However, I believe neoprene is a great choice for many ice anglers. If you are going to be getting wet or staying wet in the coldest temperatures, the 5mm thick gloves might be your best option.
- Gloves 3mm to 5mm thick
- Sewn and glued seams
- Easy-flexing design
- It is more difficult to use thicker gloves
- Neoprene won’t keep your hands wet, but it will keep them warm.
- There is no fingerless option
How to choose the best ice fishing gloves?
Any ice fishing glove’s primary task is to keep fingers and hands warm. Some basic concepts will help you do this.
First, an ice fishing glove insulation must trap air between your hand & the glove’s outside. The trapped air is heated by your body to create the insulating layer that keeps you warm.
The warmer your glove is, the more insulation it has.
You’ll need a thicker glove if you fish on open ice than if your shanty is protected and heated.
The glove won’t be able to do its job if the warm, trapped air is removed and replaced by cold air.
Wind can cause your gloves to lose their warm air layer. The wind can instantly reduce the warmth of your gloves by blowing across the ice and hitting them.
Windproof gloves prevent outside air from moving so that your warm insulation is not interrupted. This is particularly important if you fish in exposed areas outside of a shanty.
You can almost guarantee that your ice fishing gloves get wet, no matter if you are fishing in the open or a shanty. You don’t have to worry about the water coming off the line or the fish as long as it stays frozen.
Pro Tip: All waterproof gloves can be made windproof but not waterproof.
Fingerless gloves allow you to safely handle fish and line while avoiding any potential injury. To prevent your gloves from getting wet, you might be tempted to take your gloves off while handling fish. You might not need waterproof gloves if this is you.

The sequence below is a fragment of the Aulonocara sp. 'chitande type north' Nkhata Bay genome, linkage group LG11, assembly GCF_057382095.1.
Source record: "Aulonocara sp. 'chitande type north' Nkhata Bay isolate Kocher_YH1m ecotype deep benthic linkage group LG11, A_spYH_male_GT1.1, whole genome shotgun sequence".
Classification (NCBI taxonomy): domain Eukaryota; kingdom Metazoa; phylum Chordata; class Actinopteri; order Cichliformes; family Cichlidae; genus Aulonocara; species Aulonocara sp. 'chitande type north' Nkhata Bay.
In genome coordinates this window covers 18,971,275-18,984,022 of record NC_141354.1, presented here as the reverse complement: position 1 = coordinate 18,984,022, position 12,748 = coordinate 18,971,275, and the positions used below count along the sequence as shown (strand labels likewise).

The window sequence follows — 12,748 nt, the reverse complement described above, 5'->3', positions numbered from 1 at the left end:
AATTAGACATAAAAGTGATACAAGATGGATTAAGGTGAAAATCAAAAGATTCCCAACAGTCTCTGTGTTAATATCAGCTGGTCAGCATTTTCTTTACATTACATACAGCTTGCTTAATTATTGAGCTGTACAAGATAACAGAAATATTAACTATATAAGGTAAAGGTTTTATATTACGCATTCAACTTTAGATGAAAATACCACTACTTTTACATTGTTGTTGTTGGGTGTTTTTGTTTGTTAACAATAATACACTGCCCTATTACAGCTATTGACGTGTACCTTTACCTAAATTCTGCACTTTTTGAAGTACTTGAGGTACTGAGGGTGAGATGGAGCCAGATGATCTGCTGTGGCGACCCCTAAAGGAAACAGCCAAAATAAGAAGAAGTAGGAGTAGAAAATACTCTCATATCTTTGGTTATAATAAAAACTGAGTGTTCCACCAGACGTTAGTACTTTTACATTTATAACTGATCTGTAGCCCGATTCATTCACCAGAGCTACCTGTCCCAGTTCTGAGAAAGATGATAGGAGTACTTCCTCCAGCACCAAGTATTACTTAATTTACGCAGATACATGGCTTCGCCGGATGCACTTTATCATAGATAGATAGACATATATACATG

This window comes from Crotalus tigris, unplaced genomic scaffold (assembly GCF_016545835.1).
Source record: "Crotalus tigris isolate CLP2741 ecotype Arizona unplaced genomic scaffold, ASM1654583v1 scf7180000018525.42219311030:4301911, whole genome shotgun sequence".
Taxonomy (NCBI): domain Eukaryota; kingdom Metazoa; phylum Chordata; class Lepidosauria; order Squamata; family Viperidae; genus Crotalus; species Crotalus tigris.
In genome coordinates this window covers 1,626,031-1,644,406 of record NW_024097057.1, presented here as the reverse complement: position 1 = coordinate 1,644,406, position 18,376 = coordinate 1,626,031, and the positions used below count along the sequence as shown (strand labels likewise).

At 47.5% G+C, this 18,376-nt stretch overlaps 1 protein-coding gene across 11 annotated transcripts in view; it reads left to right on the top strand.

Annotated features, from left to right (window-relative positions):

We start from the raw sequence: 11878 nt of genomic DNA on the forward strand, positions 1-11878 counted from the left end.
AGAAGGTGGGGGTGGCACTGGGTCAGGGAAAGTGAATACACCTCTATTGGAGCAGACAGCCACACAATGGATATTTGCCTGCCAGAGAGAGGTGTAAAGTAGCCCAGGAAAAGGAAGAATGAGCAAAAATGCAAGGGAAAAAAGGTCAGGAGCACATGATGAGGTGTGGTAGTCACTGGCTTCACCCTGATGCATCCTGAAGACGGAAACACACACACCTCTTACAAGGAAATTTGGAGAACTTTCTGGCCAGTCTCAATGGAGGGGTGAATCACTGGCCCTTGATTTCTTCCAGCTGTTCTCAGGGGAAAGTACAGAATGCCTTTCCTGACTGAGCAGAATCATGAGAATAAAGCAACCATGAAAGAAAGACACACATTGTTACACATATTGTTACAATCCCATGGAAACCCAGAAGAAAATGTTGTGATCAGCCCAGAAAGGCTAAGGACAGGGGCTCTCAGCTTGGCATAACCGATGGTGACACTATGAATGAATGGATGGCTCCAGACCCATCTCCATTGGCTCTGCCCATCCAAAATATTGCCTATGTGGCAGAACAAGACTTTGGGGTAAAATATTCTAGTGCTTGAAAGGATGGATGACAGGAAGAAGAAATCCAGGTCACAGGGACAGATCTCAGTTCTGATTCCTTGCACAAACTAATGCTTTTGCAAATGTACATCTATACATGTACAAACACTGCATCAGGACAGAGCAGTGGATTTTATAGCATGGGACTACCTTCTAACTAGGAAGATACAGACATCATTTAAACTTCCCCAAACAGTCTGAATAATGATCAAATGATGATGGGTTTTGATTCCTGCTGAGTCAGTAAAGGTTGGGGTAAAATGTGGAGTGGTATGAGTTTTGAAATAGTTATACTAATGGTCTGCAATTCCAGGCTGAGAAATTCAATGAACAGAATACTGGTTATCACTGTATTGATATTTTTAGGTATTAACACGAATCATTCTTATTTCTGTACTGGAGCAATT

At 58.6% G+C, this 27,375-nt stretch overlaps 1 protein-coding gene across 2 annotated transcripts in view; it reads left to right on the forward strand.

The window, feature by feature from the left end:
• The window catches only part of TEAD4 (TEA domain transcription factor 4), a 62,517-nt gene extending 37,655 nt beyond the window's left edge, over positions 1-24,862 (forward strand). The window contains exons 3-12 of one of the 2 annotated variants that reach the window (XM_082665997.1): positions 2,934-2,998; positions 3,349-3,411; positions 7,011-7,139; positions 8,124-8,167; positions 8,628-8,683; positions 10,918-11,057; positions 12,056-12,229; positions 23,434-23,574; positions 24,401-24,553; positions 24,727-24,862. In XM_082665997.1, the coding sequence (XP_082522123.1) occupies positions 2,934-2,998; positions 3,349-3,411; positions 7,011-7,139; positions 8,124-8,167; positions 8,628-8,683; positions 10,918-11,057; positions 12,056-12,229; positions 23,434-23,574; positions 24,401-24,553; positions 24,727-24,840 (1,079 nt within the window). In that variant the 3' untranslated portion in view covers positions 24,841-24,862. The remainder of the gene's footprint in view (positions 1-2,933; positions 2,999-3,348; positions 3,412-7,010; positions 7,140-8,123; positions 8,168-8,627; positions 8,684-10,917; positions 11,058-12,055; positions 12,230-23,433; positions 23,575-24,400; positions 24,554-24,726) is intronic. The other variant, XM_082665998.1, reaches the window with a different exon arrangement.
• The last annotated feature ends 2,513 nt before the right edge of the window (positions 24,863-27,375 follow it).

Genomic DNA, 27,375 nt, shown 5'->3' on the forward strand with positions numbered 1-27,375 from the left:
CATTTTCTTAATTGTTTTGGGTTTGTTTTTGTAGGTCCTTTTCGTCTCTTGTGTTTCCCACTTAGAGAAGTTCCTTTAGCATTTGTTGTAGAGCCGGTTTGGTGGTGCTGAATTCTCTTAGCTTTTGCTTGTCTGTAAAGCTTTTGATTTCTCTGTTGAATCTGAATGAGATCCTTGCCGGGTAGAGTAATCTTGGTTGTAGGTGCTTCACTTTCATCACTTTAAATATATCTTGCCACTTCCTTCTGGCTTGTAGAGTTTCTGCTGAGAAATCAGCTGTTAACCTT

Non-breathable gloves can be more expensive than waterproof breathable gloves. However, winter can bring on cold hands due to the moisture in gloves. WPB gloves are a good choice for ice fishing.
You can also wear rubber nitrile gloves underneath your ice fishing gloves in extreme situations. These gloves will protect your fingers from getting wet when handling wet gear, and they will prevent your hands from slipping out of your main gloves. It will be amazing how much warmer it stays!
Gloves without Fingers
Fishing requires fingerless gloves. You can make your choice. It’s difficult to find a better glove for ice fishing.
Real fingerless gloves have the first two knuckles missing from the glove. Some gloves have all-finger open tips. These gloves are suitable for ice fishing in a shanty.
The hybrid gloves are hard to beat, however. These gloves are fingerless and can be hidden underneath a removable mitten. They can be fingered with removable finger “caps” or they can be fingerless gloves.
You will need a fingerless glove or convertible glove if you are going to remove a hook or handle a fish.